In case you missed it, this past weekend the Metasploit team hosted the latest Metasploit CTF. We saw 1903 users register in this round and some excellent writeups have been published on what they found. If you participated but haven’t had a chance to fill out our feedback survey you can find it here.

Metasploit is also planning the next major round of development. Some of the ideas that are being considered have been posted to the GitHub Discussions board. Folks are welcome to upvote their favorite ideas and leave comments for consideration.

(Word)Pressing matters

This week saw two improvements for Metasploit’s WordPress coverage, both were brought to us by community contributor h00die. First added was an auxiliary module that exploits CVE-2019-20361. This vulnerability is a SQL Injection flaw in the “Email Subscribers & Newsletters” plugin that can be used by an unauthenticated attacker to recover accounts including hashed passwords from the database. Also added was additional functionality to the existing wordpress_scanner module that allows it to enumerate common themes and plugins. This is incredibly helpful for anyone looking to identify potentially vulnerable plugins in a WordPress instance as it also recovers the respective version numbers.

GitLab get file

Metasploit added a new GitLab exploit, targeting CVE-2020-10977. This particular vulnerability is an arbitrary file read that can be leveraged to leak the Rail secret key. Once this key is known, Metasploit uses it to sign a malicious cookie that will be deserialized by the server, triggering remote code execution.

LPE at your service

A few weeks ago, security researcher Clément Labro disclosed in a blog an unpatched vulnerability affecting Windows 7 and Server 2008 R2, both of which no longer receive security updates from Microsoft. This vulnerability was that through weak permissions on certain registry keys associated with services, an underprivileged user could cause a DLL to be loaded by a privileged process. In the case of Windows 7 and Server 2008 R2, this service was the “RpcEptMapper”. The functionality to enumerate services for this vulnerability and exploit it accordingly has been added to Metasploit through an improvement to the existing service_permissions local exploit module. Also added was documentation for the module which includes the details necessary to use it in the scenario of Windows 7 / Server 2008 R2. This particular technique may be an excellent forever day for these platforms if it is never patched due to the reliability of the exploit given that it does not rely on memory corruption.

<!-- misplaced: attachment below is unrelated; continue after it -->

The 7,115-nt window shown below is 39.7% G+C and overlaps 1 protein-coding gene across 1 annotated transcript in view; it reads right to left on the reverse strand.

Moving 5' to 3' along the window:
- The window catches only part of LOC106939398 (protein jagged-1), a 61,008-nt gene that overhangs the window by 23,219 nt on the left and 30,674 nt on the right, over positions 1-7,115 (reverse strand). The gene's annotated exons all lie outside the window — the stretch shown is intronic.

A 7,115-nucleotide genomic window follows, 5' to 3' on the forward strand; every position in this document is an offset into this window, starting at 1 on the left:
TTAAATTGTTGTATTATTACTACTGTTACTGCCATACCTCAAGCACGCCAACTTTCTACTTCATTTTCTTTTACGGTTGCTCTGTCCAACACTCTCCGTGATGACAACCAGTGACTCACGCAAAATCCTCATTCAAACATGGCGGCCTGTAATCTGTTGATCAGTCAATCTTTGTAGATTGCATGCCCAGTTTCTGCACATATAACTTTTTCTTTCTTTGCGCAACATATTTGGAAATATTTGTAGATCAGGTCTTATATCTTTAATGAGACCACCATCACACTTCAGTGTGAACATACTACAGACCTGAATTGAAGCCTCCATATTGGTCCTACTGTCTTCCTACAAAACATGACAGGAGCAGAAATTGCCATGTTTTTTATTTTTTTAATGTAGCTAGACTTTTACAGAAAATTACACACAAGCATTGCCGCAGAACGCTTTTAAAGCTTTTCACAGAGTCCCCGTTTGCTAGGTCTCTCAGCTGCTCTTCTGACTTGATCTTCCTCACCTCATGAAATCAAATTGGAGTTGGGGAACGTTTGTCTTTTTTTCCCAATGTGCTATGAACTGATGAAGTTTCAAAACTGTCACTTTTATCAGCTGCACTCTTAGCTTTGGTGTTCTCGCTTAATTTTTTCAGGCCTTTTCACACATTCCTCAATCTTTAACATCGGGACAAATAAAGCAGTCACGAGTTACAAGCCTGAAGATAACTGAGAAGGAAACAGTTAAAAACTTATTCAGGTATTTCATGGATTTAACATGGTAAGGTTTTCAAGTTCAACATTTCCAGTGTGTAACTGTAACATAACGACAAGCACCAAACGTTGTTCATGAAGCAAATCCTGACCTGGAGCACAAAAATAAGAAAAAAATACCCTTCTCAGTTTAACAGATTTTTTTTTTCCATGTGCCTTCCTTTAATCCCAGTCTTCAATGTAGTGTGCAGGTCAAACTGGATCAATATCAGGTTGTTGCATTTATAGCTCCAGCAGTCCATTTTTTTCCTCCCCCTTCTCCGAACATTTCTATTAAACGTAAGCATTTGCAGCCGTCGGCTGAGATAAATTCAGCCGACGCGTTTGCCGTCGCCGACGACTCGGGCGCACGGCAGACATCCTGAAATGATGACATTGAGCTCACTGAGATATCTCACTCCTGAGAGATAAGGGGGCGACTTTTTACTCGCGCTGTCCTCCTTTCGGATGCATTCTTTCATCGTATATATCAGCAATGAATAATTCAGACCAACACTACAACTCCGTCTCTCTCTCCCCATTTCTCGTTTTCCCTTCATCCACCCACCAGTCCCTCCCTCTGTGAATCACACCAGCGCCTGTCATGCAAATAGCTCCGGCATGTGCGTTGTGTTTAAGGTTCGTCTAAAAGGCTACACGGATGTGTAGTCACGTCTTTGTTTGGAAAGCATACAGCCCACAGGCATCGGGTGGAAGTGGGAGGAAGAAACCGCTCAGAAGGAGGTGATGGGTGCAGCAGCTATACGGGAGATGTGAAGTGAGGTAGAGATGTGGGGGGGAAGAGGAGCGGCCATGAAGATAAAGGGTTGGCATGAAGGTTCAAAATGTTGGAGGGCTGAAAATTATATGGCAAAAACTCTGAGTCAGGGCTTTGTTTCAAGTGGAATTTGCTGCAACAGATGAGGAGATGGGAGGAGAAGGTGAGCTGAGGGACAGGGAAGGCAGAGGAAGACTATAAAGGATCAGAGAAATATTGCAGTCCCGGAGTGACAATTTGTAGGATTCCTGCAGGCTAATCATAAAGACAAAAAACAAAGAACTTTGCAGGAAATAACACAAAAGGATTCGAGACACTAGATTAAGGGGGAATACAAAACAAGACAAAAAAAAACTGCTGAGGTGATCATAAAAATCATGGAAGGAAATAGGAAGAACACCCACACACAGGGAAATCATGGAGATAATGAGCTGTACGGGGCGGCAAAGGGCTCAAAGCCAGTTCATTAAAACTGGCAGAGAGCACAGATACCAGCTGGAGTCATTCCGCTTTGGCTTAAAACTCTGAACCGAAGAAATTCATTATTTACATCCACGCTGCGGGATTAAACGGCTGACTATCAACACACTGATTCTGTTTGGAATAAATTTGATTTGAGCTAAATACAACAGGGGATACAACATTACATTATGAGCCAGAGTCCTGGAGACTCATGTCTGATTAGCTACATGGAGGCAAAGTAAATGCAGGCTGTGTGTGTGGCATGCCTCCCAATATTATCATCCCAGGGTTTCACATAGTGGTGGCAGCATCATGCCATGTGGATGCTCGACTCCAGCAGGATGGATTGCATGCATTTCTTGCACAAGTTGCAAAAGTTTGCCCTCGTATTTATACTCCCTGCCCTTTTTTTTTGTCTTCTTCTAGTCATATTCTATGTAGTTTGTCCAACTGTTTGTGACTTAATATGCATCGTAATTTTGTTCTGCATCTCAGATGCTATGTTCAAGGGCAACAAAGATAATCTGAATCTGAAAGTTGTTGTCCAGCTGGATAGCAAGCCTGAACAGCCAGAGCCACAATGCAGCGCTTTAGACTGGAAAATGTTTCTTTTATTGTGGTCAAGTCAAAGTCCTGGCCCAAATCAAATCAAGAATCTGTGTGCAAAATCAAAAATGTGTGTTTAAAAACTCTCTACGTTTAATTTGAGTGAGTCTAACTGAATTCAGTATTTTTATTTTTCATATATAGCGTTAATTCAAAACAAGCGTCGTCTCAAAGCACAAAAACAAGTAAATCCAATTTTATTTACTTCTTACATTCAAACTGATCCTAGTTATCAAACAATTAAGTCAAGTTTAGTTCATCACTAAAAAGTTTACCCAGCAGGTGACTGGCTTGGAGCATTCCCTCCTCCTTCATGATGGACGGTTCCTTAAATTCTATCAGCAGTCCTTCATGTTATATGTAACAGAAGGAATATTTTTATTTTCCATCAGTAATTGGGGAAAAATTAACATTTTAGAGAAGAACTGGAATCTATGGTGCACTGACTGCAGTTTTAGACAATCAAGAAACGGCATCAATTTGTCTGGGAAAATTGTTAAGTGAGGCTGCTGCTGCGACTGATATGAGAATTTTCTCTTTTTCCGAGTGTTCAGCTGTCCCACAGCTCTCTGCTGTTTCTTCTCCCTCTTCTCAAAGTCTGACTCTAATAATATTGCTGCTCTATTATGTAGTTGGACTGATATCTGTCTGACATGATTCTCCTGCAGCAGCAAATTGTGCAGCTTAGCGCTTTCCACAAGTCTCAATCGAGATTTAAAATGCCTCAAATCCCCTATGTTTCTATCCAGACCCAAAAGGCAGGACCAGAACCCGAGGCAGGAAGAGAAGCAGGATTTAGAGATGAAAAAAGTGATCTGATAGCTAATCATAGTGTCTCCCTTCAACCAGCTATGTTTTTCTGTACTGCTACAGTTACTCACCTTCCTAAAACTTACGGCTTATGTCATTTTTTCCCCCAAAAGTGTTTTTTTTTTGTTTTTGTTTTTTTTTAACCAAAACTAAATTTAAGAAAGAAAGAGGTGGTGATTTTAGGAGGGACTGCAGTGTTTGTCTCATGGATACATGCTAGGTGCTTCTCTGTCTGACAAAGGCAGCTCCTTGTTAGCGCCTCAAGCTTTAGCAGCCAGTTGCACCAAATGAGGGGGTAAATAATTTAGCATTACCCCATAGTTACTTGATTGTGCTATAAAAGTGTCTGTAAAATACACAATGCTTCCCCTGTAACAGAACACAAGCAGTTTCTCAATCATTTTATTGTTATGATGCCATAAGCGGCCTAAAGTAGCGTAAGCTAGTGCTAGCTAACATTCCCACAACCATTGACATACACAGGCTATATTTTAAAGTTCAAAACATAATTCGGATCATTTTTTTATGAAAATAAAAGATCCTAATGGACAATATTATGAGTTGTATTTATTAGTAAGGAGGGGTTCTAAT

Improvements for module developers

A number of enhancements were made that may interest module developers. One of the team’s favorite libraries the AutoCheck mixin can now be used with auxiliary modules. A good check method is an important component of high-quality module content, and now auxiliary modules can consistently use their defined check methods like their exploit counterparts have been able to. Additionally, exploit developers that are writing DLLs to disk via an arbitrary vulnerability will notice that the default template now includes a synchronization mechanism. This means that even when the DLL is loaded multiple times, only a single session will be established to Metasploit.

New modules (5)

Enhancements and features

Bugs fixed

Get it

As always, you can update to the latest Metasploit Framework with msfupdate
and you can get more details on the changes since the last blog post from
GitHub:

If you are a git user, you can clone the Metasploit Framework repo (master branch) for the latest.
To install fresh without using git, you can use the open-source-only Nightly Installers or the
binary installers (which also include the commercial edition).